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Cocaine enhances NMDA receptor-mediated currents in ventral tegmental area cells via dopamine D5 receptor-dependent redistribution of NMDA receptors.


ABSTRACT: Cocaine-induced plasticity of glutamatergic synaptic transmission in the ventral tegmental area (VTA) plays an important role in brain adaptations that promote addictive behaviors. However, the mechanisms responsible for triggering these synaptic changes are unknown. Here, we examined the effects of acute cocaine application on glutamatergic synaptic transmission in rat midbrain slices. Cocaine caused a delayed increase in NMDA receptor (NMDAR)-mediated synaptic currents in putative VTA dopamine (DA) cells. This effect was mimicked by a specific DA reuptake inhibitor and by a DA D1/D5 receptor agonist. The effect of cocaine was blocked by a DA D1/D5 receptor antagonist as well as by inhibitors of the cAMP/cAMP-dependent protein kinase A (PKA) pathway. Furthermore, biochemical analysis showed an increase in the immunoreactivity of the NMDAR subunits NR1 and NR2B and their redistribution to the synaptic membranes in VTA neurons. Accordingly, NMDAR-mediated EPSC decay time kinetics were significantly slower after cocaine, suggesting an increased number of NR2B-containing NMDARs. Finally, pharmacological analysis indicates that NR2B subunits might be incorporated in triheteromeric NR1/NR2A/NR2B complexes rather than in "pure" NR1/NR2B NMDA receptors. Together, our data suggest that acute cocaine increases NMDAR function in the VTA via activation of the cAMP/PKA pathway mediated by a DA D5-like receptor, leading to the insertion of NR2B-containing NMDARs in the membrane. These results provide a potential mechanism by which acute cocaine promotes synaptic plasticity of VTA neurons, which could ultimately lead to the development of addictive behaviors.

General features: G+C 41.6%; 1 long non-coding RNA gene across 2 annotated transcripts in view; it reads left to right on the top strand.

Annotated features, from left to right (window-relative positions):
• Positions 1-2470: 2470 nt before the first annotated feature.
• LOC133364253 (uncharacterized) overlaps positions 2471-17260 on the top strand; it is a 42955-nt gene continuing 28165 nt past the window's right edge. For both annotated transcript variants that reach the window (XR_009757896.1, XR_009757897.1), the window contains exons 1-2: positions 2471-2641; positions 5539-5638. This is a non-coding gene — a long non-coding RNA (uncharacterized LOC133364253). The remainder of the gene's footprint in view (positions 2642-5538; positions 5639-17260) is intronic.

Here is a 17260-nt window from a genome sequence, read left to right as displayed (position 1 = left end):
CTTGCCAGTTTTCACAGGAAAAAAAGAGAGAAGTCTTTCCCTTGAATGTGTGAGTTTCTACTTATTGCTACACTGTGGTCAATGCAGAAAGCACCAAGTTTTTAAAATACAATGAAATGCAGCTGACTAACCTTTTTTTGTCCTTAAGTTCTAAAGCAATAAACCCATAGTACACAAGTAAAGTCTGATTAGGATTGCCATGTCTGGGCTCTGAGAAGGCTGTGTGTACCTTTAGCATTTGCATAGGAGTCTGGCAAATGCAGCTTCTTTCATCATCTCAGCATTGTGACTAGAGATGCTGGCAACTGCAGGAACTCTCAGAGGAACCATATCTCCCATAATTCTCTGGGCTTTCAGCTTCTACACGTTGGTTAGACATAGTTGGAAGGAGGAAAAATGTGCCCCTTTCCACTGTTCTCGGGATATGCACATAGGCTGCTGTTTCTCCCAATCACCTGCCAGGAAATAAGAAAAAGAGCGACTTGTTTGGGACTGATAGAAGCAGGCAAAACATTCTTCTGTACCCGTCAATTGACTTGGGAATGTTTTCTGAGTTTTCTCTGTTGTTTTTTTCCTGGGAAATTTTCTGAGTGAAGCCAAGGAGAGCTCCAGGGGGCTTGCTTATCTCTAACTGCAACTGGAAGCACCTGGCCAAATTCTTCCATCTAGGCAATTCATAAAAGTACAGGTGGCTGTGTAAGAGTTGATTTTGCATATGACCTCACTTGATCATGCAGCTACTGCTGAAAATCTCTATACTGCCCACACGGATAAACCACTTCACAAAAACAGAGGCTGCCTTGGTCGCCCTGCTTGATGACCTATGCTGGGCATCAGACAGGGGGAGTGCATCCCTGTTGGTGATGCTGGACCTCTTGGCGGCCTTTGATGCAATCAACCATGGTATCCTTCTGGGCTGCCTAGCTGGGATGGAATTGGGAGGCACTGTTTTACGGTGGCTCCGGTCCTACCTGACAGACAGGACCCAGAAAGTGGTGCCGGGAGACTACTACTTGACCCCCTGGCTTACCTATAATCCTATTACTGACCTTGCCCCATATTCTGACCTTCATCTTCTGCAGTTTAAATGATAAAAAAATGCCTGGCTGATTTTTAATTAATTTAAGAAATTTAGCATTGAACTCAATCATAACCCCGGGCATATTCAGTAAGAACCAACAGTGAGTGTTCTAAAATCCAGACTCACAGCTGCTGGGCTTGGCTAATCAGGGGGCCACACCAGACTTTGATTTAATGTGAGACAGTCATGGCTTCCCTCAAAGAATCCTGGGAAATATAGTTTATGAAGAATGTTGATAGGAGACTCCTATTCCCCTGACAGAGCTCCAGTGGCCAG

SUBMITTER: Schilstrom B 

PROVIDER: S-EPMC6674361 | BioStudies | 2006-01-01

REPOSITORIES: biostudies

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